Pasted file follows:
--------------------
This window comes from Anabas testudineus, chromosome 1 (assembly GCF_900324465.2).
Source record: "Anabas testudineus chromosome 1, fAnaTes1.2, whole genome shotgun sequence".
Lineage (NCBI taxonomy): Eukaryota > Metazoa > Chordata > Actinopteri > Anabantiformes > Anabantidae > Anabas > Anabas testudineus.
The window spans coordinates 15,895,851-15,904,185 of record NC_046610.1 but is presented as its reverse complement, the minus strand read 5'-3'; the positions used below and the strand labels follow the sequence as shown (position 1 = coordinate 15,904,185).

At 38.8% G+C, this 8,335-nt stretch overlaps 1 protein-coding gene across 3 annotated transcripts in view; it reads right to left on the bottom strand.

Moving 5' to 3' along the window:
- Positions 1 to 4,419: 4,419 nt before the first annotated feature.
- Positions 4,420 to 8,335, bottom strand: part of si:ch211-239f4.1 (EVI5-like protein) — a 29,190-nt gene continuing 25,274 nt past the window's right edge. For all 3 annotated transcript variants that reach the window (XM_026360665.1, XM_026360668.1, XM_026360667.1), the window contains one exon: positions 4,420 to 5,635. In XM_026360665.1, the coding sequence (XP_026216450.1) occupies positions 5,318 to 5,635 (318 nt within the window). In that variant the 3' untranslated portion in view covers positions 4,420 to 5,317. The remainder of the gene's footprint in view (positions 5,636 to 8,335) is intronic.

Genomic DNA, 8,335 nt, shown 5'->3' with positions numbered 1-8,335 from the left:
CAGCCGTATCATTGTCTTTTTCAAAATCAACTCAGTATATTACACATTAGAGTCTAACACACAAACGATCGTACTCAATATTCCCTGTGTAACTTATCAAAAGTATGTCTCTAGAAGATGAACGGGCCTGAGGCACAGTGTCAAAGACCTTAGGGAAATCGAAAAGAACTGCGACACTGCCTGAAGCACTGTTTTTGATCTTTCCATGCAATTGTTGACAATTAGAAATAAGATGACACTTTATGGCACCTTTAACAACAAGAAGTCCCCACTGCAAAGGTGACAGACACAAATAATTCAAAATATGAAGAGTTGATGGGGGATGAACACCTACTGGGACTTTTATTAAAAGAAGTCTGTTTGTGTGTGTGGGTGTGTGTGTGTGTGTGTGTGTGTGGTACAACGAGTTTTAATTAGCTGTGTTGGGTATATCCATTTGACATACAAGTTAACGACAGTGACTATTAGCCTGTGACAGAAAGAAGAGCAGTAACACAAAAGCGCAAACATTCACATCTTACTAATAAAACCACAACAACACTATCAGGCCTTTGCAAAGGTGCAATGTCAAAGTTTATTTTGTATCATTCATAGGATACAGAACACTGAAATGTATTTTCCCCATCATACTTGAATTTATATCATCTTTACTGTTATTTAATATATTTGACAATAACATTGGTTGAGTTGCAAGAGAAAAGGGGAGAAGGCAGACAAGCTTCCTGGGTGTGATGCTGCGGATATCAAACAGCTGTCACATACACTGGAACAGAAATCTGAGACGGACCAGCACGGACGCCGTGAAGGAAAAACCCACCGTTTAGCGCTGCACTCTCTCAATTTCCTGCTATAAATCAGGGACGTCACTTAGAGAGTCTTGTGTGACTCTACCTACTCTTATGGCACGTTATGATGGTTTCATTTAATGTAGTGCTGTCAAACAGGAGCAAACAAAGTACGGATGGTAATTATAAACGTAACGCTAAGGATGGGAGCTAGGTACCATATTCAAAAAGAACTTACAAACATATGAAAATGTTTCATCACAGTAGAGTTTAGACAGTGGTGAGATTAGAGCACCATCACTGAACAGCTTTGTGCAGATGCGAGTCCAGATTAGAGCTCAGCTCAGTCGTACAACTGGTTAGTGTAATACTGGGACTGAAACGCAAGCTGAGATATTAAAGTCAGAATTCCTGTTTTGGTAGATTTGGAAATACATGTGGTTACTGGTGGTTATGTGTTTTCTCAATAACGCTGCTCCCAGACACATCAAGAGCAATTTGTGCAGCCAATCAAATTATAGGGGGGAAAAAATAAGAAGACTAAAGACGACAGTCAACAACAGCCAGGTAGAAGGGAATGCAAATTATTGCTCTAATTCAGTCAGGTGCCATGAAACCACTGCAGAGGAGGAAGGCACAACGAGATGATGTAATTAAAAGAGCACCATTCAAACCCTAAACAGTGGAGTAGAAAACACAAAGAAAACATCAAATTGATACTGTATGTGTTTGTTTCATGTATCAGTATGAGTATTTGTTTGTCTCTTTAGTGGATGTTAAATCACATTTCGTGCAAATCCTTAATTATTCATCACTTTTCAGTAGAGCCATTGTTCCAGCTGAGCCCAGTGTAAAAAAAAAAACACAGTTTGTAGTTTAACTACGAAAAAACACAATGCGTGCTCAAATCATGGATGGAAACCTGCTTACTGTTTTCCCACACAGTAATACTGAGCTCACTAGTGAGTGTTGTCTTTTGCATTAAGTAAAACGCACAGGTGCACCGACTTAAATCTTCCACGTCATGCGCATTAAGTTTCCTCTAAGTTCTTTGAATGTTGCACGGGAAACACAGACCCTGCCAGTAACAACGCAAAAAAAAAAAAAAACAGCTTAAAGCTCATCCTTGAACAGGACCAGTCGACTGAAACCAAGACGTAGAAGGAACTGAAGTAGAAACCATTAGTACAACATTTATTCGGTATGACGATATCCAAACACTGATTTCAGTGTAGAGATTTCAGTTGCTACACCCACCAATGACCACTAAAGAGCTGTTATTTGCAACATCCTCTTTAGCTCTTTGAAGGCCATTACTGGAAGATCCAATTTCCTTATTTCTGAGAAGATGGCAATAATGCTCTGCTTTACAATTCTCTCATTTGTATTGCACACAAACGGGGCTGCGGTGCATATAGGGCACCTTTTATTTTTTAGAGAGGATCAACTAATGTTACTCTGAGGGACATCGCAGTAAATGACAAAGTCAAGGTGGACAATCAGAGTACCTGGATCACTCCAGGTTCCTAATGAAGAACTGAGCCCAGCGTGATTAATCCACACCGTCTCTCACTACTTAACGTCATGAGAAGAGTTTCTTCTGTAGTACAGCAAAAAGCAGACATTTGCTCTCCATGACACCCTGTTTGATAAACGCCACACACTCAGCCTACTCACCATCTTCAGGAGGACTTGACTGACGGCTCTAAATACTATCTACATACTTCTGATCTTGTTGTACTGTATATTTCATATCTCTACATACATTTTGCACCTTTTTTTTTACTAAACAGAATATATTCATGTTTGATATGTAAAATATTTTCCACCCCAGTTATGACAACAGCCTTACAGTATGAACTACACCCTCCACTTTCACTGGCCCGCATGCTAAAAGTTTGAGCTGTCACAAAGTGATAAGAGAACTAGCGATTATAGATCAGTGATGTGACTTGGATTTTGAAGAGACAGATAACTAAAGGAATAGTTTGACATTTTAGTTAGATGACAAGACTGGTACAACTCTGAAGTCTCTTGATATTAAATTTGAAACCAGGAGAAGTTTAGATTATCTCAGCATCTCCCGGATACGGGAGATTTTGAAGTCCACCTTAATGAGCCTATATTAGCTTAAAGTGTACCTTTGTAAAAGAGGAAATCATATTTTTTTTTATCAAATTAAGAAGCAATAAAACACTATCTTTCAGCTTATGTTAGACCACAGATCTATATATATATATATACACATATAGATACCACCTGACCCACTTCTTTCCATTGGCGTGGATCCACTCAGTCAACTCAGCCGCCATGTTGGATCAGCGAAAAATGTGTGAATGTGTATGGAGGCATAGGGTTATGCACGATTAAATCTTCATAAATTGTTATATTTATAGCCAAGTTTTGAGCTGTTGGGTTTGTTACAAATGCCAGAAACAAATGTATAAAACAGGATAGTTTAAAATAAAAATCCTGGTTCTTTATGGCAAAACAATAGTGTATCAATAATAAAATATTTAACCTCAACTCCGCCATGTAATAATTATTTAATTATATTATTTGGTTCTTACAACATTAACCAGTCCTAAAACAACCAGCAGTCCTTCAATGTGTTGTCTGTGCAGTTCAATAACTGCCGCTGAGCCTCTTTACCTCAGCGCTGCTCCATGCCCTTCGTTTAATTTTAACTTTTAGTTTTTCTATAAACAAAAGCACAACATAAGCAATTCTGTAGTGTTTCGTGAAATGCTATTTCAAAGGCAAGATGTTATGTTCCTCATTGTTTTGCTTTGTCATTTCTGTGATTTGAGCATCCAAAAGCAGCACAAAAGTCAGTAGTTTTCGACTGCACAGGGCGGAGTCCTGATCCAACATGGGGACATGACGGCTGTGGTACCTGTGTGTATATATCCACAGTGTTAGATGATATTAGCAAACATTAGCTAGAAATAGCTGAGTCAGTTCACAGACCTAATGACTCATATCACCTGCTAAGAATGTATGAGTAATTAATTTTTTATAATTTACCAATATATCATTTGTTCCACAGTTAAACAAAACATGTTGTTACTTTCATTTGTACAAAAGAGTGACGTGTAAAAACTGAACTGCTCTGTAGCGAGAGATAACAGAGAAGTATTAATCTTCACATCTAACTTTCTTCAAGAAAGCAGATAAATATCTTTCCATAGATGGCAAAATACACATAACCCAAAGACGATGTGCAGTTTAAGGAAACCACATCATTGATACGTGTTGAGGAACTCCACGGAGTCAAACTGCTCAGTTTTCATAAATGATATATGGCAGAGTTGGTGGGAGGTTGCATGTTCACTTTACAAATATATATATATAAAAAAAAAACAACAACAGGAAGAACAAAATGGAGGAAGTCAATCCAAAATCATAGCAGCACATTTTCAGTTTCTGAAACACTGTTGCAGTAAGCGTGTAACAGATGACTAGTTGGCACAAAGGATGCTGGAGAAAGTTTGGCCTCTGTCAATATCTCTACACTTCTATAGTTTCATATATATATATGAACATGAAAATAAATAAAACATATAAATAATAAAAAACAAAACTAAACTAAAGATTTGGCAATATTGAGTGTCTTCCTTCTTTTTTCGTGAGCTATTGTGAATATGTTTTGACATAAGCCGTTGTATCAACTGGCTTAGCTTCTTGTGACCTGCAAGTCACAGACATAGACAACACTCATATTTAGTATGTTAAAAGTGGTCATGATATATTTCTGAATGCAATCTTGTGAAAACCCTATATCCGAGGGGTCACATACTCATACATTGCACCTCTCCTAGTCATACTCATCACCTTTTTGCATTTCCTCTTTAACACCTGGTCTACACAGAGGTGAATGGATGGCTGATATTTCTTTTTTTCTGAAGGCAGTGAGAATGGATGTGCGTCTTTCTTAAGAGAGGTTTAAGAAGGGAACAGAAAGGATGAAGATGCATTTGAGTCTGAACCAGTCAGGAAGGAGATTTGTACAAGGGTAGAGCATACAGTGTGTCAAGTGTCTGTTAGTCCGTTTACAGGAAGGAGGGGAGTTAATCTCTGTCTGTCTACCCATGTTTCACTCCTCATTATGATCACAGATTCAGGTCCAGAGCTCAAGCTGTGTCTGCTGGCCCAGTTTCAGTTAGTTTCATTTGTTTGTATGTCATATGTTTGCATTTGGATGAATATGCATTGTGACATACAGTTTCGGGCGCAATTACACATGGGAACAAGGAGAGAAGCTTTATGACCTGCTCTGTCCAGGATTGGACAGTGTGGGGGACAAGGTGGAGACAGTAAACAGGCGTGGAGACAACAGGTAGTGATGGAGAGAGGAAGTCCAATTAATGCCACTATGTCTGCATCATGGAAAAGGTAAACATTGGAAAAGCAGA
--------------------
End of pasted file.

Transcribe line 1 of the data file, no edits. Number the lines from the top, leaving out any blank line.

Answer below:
This window comes from Anabas testudineus, chromosome 1 (assembly GCF_900324465.2).